I once read an interview with illustrator and author Art Speigelman who said he and his wife read each other stories as an act of foreplay. That’s a pretty bold statement and lot to live up to for the person who is doing the reading. But it got me thinking about the fine art of story telling. Sure, anyone can read from a page but only true masters can grab your attention,hold on tight, and keep you engaged.
I have my own story-telling infatuations. I subscribe to at least three weekly “story telling” podcasts and I’m a sucker for a well-written short story. I have had “driveway moments” while listening to stories on All Things Considered and I’ve often said I’d like Neil Gaiman to read me bedtime stories.
One of my favorite story telling podcasts is Selected Shorts. For those of you who just fell off the turnip truck, Selected Shorts is story time for grownups. The works of emerging and well-known writers are read live by stars of the stage and screen at Symphony Space in NYC. Each “episode” has a theme like “mysterious circumstances” or “audience favorites” and selected works of various authors are read and celebrated. They have a Willa Cather gathering each year in a farmhouse and read her lesser-known stories. I never liked Willa Cather before I heard her stories read by an expert.
The stories of some of my favorite authors like Sherman Alexie and T.C. Boyle are regularly featured and there’s nothing like listening to Stockard Channing read. Selected Shorts is addicting you will have your own “driveway moments’ while you wait for a story to end. I once purposely got lost on a local county road while listening to Stephen Colbert read a T.C. Boyle story about a man who fakes his daughters death to get out of going to work. Selected Shorts is fun, erudite, and makes you feel cultured. Download it on iTunes or listen to it on your local public radio station.
Another one of my favorite story telling events, which also originates from NYC, is The Moth. The Moth is a non-profit organization that invites people of various backgrounds to tell true stories on stage without notes. The Moth has spread from NYC to Chicago, Detroit and Los Angeles and each event has a theme. Story tellers are scored by a panel of judges and given the opportunity to face off with other winners at the annual Grand SLAM. The Moth also has an annual fund raiser called The Moth Ball. Gotta love it.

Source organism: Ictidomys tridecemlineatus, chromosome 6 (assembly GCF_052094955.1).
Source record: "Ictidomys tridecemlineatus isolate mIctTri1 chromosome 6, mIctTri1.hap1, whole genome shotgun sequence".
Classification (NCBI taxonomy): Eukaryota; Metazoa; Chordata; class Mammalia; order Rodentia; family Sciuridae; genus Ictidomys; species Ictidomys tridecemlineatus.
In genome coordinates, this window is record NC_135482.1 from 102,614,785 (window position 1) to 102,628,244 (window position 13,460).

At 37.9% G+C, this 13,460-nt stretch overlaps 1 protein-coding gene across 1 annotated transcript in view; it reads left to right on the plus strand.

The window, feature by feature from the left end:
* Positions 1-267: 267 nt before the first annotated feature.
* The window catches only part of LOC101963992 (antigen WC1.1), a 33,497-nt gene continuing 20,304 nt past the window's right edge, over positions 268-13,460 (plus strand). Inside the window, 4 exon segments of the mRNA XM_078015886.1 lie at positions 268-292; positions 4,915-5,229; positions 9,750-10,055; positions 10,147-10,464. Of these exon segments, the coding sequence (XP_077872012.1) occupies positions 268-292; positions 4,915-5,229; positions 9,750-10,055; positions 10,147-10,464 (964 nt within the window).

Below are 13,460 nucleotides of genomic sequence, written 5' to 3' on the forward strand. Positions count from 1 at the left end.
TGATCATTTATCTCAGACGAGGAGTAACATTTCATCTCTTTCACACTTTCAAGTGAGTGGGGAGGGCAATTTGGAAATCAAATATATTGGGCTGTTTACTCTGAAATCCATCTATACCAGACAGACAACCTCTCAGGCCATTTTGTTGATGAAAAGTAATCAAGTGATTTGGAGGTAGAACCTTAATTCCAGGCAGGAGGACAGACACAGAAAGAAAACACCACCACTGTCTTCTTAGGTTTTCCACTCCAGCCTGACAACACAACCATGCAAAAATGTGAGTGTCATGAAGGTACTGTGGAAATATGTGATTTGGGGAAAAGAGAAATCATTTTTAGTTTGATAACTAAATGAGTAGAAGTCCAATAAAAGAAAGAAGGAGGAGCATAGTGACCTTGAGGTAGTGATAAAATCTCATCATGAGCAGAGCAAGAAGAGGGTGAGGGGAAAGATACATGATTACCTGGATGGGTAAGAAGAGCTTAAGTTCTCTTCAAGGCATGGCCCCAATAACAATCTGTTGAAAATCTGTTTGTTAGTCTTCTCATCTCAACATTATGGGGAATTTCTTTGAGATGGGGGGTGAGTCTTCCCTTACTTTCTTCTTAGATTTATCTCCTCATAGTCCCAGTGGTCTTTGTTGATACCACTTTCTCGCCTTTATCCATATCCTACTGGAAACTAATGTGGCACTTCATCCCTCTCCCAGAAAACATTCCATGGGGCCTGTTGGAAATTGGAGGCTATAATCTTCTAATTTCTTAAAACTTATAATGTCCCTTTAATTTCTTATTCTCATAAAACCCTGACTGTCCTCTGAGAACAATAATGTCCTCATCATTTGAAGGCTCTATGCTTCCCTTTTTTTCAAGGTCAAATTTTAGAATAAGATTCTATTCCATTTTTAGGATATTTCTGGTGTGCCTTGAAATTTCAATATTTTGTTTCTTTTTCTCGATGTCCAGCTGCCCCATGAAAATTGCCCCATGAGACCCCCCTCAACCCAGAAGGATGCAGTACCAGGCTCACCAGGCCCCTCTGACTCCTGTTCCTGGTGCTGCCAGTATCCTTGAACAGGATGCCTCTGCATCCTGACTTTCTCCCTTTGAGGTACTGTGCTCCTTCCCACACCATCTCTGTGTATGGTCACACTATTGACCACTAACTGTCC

I first learned about The Moth when one of the stories aired on This American Life. I was intrigued the idea and downloaded Neil Gaiman talking about being left behind at a train station in England. The Moth’s live story telling concept has spread across the United States many other cities host their own version. Where I live in Portland we have Back Fence PDX. I’ve gone to Back Fence a few times and listened to local writers, dj’s, bookstore workers, and interesting people tell wonderful stories. I heard a woman tell a story about traveling in Eastern Europe and dodging border guards, and a man talk about gang fights in Minneapolis. A local DJ, told us about her former life as a doctor’s wife. These story telling events are so worth the price of admission and, in a strange way, makes you feel closer to your community.
This week on A Closer Look Radio, Pam Atherton interviews 3-time Moth Grand Slam Champion, Bill Ratner. Amongst other things, Bill is a voice over artist, was a character in the animated G.I. Joe series, and was on Robot Chicken!
Check out Bill Ratner on the Health and Lifestyle Edition of A Closer Look Radio. Maybe his stories will inspire you to subscribe to The Moth and Selected Shorts podcasts or start up a local chapter in your town!